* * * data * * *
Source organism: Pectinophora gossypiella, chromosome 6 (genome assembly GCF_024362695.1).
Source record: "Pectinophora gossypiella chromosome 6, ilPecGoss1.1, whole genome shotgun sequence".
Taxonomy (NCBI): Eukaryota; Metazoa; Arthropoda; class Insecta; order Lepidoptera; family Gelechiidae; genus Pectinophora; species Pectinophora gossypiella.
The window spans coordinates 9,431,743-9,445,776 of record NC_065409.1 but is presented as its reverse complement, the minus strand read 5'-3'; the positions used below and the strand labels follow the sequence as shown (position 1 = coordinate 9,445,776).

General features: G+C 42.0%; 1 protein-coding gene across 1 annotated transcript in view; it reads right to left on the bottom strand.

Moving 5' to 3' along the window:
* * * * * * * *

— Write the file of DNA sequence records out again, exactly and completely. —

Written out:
Source organism: Pectinophora gossypiella, chromosome 6 (genome assembly GCF_024362695.1).
Source record: "Pectinophora gossypiella chromosome 6, ilPecGoss1.1, whole genome shotgun sequence".
Taxonomy (NCBI): Eukaryota; Metazoa; Arthropoda; class Insecta; order Lepidoptera; family Gelechiidae; genus Pectinophora; species Pectinophora gossypiella.
The window spans coordinates 9,431,743-9,445,776 of record NC_065409.1 but is presented as its reverse complement, the minus strand read 5'-3'; the positions used below and the strand labels follow the sequence as shown (position 1 = coordinate 9,445,776).

General features: G+C 42.0%; 1 protein-coding gene across 1 annotated transcript in view; it reads right to left on the bottom strand.

Moving 5' to 3' along the window: